From the novel: Erin and Monique caulk the forecastle deck

[Note: two girls from the 21st century are under full sail on the pirate ship Velocity racing toward Sugar Bowl Island. The year is 1720.]

The hours crawled by. The work was very hard. The old rope was difficult to remove, and it was rough with crusted tar and splinters. Much of it had to be yanked out by both of the girls pulling as hard as they could together.  To add to their troubles, the sun soon beat on their backs causing them to sweat.  The girls’ knees suffered until Mr. Toofour, the black sailmaker, happened by and, without looking at the girls, dropped scraps of canvas for them to kneel on.

Perhaps the worst of it was that Mr. Rumple made it clear that, once they had received their orders and training, they were forbidden to talk. None of the crew could say anything that wasn’t necessary to their work – even then they spoke quietly in short bursts.  Erin wanted so much to talk to Monique about their plan, their progress, the dangers ahead and most especially how they felt. And unlike in Mr. Bingo’s class in Dream City, they couldn’t whisper or pass notes when they simply had to share passing thoughts.

In time though,  Erin realized the silence wasn’t silence at all. She was surrounded by sounds: The hiss of the sea against the hull. The groans of the masts and yards. The lines trembling and whipping in the wind. The whumps and flaps and snaps of the sails. And, from time to time, the calls and responses of the officers and men. That’s when she understood the ban on chatter.  The officers and men had to be heard when a ship or coast was sighted, or a man hurt or a line broke.

Working on the thirty-foot square forecastle deck, Erin and Monique were constantly shifting about to allow people to pass. The lines holding the triangular staysails in the very front of the ship had to be frequently adjusted by skilled, agile men climbing along the bowsprit like monkeys. All the while, two very young men in long but rather ragged coats stood at the most forward point of the ship sweeping their telescopes across the horizon, along the starboard quarter; the other across the larboard, as Mr. Rumple called it. The young men spoke to no one, not even each other.

[Here is a photo of caulking a replica tall ship deck.]

Caulking a tall ship deck today

The caulking material the man is laying between the boards is called oakum. It’s made from animal hair, worn rope or anything else fibrous. It was mixed with tar and driven into the gap with a blunt awl and a mallet called a beetle, a metal version of which is shown here.

Current Word Count 44,614

The Chaser and the Gig

The Chaser and the GigIn this photo are the chaser and the gig of the Lady Washington out at sea. The are NOT, as they would be to landsmen, a canon and a boat. They have different names to sailors.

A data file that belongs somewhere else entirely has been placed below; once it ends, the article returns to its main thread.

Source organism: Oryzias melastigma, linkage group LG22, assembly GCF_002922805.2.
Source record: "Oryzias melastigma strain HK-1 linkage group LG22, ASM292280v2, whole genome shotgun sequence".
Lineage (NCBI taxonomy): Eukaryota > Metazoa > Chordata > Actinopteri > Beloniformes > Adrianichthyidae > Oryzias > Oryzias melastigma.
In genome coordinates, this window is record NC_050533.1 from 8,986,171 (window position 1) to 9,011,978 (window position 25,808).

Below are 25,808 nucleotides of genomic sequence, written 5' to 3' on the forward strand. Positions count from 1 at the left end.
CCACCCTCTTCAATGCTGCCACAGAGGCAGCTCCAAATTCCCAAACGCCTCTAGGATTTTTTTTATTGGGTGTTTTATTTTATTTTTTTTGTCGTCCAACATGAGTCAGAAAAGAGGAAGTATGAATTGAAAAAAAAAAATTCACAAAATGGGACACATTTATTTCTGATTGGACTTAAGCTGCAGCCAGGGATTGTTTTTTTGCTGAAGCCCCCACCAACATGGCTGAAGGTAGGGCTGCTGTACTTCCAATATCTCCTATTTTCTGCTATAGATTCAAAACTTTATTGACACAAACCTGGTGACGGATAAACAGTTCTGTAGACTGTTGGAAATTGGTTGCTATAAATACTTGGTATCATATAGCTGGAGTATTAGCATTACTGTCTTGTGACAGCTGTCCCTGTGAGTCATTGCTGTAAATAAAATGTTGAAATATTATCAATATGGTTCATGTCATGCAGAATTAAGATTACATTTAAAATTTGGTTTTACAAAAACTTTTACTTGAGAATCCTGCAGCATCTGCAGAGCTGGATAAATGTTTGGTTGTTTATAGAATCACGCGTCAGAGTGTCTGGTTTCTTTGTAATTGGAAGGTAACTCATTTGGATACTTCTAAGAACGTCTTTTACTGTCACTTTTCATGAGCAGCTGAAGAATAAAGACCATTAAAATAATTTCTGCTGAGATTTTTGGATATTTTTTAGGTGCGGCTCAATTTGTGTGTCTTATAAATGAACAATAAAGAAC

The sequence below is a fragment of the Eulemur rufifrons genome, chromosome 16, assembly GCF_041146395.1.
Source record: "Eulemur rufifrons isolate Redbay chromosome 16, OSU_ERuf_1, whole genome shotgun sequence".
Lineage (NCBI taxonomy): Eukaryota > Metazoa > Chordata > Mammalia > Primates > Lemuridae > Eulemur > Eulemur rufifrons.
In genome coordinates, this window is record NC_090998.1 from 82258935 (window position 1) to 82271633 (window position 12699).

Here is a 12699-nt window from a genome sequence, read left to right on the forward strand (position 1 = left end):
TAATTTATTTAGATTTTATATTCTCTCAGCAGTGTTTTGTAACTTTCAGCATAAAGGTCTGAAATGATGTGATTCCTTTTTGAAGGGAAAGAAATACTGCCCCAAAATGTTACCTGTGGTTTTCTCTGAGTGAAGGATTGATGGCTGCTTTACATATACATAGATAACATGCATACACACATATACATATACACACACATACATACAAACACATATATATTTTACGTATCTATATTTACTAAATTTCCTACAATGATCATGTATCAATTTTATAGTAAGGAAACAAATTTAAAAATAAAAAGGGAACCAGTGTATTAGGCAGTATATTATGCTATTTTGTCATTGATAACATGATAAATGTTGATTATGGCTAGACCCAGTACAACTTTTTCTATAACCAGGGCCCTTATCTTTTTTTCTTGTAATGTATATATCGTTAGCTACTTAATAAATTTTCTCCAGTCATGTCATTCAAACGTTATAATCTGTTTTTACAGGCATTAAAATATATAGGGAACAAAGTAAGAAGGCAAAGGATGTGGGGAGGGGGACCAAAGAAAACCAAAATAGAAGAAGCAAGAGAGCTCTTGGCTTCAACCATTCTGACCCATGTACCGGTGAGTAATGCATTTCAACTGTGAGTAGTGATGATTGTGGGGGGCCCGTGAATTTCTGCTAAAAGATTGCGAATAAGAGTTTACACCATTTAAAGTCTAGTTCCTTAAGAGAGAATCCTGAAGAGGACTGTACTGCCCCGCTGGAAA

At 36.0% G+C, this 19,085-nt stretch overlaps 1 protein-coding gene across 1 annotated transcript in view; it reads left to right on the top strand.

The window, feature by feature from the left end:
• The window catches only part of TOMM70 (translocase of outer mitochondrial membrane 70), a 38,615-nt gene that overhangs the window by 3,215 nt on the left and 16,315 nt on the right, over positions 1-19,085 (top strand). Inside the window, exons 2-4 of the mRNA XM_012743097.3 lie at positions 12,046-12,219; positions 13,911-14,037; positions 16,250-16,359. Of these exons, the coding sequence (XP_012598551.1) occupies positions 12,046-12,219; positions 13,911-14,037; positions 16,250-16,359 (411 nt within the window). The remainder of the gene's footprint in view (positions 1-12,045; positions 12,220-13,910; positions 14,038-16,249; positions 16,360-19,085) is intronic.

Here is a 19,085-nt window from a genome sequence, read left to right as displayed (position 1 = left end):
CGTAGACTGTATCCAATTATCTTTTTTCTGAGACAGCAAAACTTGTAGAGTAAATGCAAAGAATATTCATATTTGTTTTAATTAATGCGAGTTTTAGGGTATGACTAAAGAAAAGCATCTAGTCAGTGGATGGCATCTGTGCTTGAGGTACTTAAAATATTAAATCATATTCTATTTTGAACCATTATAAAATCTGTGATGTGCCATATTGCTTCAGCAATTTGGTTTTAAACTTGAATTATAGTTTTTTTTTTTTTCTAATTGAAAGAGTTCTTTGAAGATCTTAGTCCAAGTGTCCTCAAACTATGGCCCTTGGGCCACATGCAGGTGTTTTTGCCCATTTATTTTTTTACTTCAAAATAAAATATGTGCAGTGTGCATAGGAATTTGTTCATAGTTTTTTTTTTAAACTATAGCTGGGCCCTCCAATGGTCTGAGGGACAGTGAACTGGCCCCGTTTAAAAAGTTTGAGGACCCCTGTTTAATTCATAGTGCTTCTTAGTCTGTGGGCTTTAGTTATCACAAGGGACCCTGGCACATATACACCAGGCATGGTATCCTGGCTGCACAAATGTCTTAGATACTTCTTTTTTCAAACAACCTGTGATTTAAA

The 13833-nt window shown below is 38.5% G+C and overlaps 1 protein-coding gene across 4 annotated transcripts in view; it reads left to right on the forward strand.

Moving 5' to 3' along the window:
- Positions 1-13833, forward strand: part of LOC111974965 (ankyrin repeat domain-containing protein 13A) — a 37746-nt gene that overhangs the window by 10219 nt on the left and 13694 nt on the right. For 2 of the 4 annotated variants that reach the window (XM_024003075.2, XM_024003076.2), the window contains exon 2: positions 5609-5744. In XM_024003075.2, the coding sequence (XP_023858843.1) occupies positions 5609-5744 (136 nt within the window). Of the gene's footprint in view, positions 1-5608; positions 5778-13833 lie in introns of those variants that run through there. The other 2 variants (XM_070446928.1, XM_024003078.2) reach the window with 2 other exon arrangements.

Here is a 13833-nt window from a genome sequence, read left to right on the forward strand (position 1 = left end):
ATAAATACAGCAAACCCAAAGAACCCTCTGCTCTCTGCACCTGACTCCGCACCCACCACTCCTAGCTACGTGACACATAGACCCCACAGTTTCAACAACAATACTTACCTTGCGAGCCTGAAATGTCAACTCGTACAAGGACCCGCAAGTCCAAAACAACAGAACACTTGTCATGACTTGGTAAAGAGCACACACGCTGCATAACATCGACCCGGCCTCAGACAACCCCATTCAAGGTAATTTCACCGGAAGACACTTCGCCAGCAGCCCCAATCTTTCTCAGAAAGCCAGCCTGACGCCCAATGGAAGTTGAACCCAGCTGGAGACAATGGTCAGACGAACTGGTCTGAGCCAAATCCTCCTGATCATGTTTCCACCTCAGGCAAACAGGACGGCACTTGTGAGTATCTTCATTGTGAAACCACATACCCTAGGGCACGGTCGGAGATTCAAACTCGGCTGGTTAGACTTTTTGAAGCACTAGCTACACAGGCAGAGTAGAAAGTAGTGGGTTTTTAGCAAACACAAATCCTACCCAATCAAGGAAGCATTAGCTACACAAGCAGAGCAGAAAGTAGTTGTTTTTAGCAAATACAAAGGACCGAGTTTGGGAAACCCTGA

Nearly everything has is different name at sea. The bathroom is the head. The floor is the deck. Walls are bulkheads. A stairway is a companionway. And people are often known by their title and their jobs rather than their names. A senior officer is addressed, Sir; a junior one, Mister. At least in the stories of 1720, the time period I’m currently writing about.

This blog entry is by way of explaining – at least to myself in this log – that there is an explanation why my story has progressed only slightly since my last entry. I have had to spend several weeks more than I already have in learning not just the parts of the ship, but the language of its inhabitants of three hundred years ago. I must say, it’s been more fun than work. Here are the books I’ve studied:

The 24-gun frigate Pandora by John McKay and Ron Coleman (2003)
The Reverse of the Medal by Patrick Obrian (1986)
Two Years Before the Mast by Richard Dana  (1840)
A General History of the Pyrates by Danial Defoe (1724)
Henry IV Part I by William Shakespeare (1597)

The first two are sources for nautical terminology and war at sea. The third is about the duties of the the sailors. The fourth is about the language of the 1720’s and the lives of pirates (written by the author Robinson Crusoe).  And the last for the flamboyance and immediacy I wished to breath into some of the characters. I’ve used my Nook Tablet to search these books. And the audio of the last for flavor.

Now I will resume once again – with better footing – to assemble those words forged long ago into a story yet to come. Hopefully at a faster pace now. I’m hoping to finish the draft by the end of summer.

And by the way, unlike the heaps of useless stuff we landlubbers surround ourselves with, nearly everything is vital on a ship of war. Though small by comparison to the cannons that provided broadsides, the little chasers bolted to the stern were used at the most desperate moment when an enemy came “under the stern,” as was the term. This was the moment when the foe could, in one shot, render the boat unable to maneuver by shooting the way it’s rudder which is just to the right and beneath the chaser. Without the rudder, the enemy could simply sail back and forth pouring fire into the bow and stern with impunity.

The importance of the boat, in that case, would be elevated as it was the only means of escape save death or surrender. That’s why before the action began, the men tied the boats together in a chain and pulled them into a battle well below the level of fire.

Current Word Count 43,266